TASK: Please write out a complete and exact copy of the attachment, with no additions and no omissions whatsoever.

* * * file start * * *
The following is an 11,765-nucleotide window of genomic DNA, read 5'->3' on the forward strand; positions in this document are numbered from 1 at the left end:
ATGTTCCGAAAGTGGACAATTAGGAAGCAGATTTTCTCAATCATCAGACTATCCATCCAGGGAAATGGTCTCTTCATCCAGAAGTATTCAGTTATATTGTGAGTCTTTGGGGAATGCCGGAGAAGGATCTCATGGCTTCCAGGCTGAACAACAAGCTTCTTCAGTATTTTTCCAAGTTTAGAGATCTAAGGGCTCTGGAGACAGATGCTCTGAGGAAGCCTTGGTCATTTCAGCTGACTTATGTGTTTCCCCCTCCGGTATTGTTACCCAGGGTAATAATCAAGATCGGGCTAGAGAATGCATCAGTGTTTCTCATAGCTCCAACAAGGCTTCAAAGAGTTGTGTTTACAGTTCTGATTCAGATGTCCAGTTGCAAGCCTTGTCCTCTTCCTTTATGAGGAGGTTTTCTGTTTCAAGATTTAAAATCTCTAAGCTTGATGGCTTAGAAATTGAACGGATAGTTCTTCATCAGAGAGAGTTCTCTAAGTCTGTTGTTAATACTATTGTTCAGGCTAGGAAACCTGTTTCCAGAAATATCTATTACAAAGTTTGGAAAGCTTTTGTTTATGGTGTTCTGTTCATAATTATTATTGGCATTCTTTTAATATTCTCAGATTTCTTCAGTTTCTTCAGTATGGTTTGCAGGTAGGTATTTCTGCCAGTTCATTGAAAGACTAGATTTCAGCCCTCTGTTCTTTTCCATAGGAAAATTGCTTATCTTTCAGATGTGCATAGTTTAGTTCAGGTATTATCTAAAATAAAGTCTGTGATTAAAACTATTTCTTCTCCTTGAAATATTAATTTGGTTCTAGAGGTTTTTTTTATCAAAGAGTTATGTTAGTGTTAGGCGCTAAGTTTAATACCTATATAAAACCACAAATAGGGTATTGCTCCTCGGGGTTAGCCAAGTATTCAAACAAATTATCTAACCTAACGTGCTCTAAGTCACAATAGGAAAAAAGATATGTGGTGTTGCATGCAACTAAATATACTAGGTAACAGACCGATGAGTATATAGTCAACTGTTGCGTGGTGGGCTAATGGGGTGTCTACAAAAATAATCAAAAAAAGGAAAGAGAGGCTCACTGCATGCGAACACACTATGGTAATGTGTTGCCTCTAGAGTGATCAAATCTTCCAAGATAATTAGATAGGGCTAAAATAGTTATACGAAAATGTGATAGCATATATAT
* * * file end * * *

The following is an 11,765-nucleotide window of genomic DNA, read 5'->3' on the forward strand; positions in this document are numbered from 1 at the left end:
ATGTTCCGAAAGTGGACAATTAGGAAGCAGATTTTCTCAATCATCAGACTATCCATCCAGGGAAATGGTCTCTTCATCCAGAAGTATTCAGTTATATTGTGAGTCTTTGGGGAATGCCGGAGAAGGATCTCATGGCTTCCAGGCTGAACAACAAGCTTCTTCAGTATTTTTCCAAGTTTAGAGATCTAAGGGCTCTGGAGACAGATGCTCTGAGGAAGCCTTGGTCATTTCAGCTGACTTATGTGTTTCCCCCTCCGGTATTGTTACCCAGGGTAATAATCAAGATCGGGCTAGAGAATGCATCAGTGTTTCTCATAGCTCCAACAAGGCTTCAAAGAGTTGTGTTTACAGTTCTGATTCAGATGTCCAGTTGCAAGCCTTGTCCTCTTCCTTTATGAGGAGGTTTTCTGTTTCAAGATTTAAAATCTCTAAGCTTGATGGCTTAGAAATTGAACGGATAGTTCTTCATCAGAGAGAGTTCTCTAAGTCTGTTGTTAATACTATTGTTCAGGCTAGGAAACCTGTTTCCAGAAATATCTATTACAAAGTTTGGAAAGCTTTTGTTTATGGTGTTCTGTTCATAATTATTATTGGCATTCTTTTAATATTCTCAGATTTCTTCAGTTTCTTCAGTATGGTTTGCAGGTAGGTATTTCTGCCAGTTCATTGAAAGACTAGATTTCAGCCCTCTGTTCTTTTCCATAGGAAAATTGCTTATCTTTCAGATGTGCATAGTTTAGTTCAGGTATTATCTAAAATAAAGTCTGTGATTAAAACTATTTCTTCTCCTTGAAATATTAATTTGGTTCTAGAGGTTTTTTTTATCAAAGAGTTATGTTAGTGTTAGGCGCTAAGTTTAATACCTATATAAAACCACAAATAGGGTATTGCTCCTCGGGGTTAGCCAAGTATTCAAACAAATTATCTAACCTAACGTGCTCTAAGTCACAATAGGAAAAAAGATATGTGGTGTTGCATGCAACTAAATATACTAGGTAACAGACCGATGAGTATATAGTCAACTGTTGCGTGGTGGGCTAATGGGGTGTCTACAAAAATAATCAAAAAAAGGAAAGAGAGGCTCACTGCATGCGAACACACTATGGTAATGTGTTGCCTCTAGAGTGATCAAATCTTCCAAGATAATTAGATAGGGCTAAAATAGTTATACGAAAATGTGATAGCATATATAT